Wednesday, November 24, 2010

Child Murders and a Haunted House, Dublin, Ireland

The following comes from the 1914 book True Irish Ghost Stories, which is now available online here.

The following strange and pathetic incident occurred in a well-known Square in the north side of the city. In or about a hundred years ago a young officer was ordered to Dublin, and took a house there for himself and his family. He sent on his wife and two children, intending to join them in the course of a few days. When the latter and the nurse arrived, they found only the old charwoman in the house, and she left shortly after their arrival. Finding that something was needed, the nurse went out to purchase it. On her return she asked the mother were the children all right, as she had seen two ghostly forms flit past her on the door-step! The mother answered that she believed they were, but on going up to the nursery they found both the children with their throats cut. The murderer was never brought to justice, and no motive was ever discovered for the crime. The unfortunate mother went mad, and it is said that an eerie feeling still clings to the house, while two little heads are sometimes seen at the window of the room where the deed was committed.

Commentary: Not a whole lot to add to this one. It's a fairly classic ghost story: evil deed done in the house, house now is haunted. I like it because of it's simplicity, and the fact that it contains a double horror (murder followed by haunting) makes it all the more effective.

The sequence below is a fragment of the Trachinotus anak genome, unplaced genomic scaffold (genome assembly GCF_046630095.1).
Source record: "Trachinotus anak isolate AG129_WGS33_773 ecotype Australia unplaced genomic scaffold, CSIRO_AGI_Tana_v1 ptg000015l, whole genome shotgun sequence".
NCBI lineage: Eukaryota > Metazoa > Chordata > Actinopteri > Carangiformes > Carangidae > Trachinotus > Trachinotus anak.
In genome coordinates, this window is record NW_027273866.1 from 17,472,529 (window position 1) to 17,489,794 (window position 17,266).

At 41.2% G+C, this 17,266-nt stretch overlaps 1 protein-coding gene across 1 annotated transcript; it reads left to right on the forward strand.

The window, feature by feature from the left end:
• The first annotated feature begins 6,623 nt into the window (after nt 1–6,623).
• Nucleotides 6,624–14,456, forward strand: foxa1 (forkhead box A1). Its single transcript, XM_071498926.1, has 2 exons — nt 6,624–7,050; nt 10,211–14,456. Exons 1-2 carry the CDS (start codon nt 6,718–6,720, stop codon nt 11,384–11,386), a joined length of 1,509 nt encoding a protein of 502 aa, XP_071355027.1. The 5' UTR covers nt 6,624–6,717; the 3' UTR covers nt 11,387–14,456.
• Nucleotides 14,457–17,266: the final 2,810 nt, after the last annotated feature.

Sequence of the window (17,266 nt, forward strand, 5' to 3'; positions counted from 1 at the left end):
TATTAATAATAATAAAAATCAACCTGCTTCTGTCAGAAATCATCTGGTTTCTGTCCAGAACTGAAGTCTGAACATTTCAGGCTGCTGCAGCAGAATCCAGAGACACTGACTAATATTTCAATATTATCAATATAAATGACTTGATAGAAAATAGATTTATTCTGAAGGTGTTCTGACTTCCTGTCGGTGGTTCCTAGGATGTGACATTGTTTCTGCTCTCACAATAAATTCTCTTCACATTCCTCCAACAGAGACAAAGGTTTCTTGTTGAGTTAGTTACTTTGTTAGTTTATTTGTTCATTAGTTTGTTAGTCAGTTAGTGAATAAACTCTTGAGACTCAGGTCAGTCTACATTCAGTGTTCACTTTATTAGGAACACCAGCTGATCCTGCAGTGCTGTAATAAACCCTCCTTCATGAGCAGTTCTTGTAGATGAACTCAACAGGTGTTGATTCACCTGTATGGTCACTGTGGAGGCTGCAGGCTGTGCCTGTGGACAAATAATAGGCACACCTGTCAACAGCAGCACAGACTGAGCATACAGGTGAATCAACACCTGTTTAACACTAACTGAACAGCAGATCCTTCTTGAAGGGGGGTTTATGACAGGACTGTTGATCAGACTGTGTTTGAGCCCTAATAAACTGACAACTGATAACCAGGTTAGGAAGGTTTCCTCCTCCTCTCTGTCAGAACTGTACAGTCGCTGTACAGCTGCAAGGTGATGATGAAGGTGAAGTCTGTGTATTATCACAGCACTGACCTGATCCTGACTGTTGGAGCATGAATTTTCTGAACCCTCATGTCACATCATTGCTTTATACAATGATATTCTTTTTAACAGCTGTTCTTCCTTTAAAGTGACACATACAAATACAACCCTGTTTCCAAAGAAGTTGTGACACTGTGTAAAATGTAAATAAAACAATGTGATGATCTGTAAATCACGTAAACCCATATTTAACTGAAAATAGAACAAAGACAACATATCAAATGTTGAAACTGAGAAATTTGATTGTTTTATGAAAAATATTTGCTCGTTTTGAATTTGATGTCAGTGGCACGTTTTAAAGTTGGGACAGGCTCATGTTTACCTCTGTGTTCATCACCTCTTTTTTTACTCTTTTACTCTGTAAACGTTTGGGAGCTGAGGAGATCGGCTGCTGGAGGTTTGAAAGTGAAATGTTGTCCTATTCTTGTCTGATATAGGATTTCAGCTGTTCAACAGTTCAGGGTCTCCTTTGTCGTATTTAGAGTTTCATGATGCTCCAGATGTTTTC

I suggest checking out the book from which it came (follow the link up above), as it is worth the time. The language is a bit archaic, having been written as it was during the early 20th century, but even that lends a good deal of charm to the stories contained therein. One thing that I have noticed is that identifiable information is frequently left blank - the names of roads are crossed out, or people's names are not mentioned. I wonder whether this is due to the authors or publishers trying to protect the privacy of people mentioned within the book, or if it is due to the authors trying to provide unfalsifiable stories.

Sources: Published book

Wednesday, November 3, 2010

Capitola Theatre, Capitola, CA

The Capitola Theatre in my current home of Capitola, California, is, unfortunately, no longer standing. Built in 1947 is a beachside movie theatre in the tourist area known as Capitola Village, the theatre was small, looked rather out-of-place, but was a local fixture for several decades. It became the second-run "cheap seats" theatre for the county, showing movies that had been out for several months as double-features at a discount price. This often resulted in very odd pairings, such as Raiders of the Lost Ark playing with the Neil Diamond vehicle The Jazz Singer or Modern Problems with Tron. The theatre closed as a movie venue in the mid-90s, but was saved from obsolescence by a group of local opera performers and enthusiasts who renovated it and used it for opera, live theatre, and the occasional cult movie (I remember seeing Raising Arizona at the theatre 'roundabouts 1999). After serving as a local performing arts establishment, the theatre again fell into disuse and was finally demolished in the first half of 2010.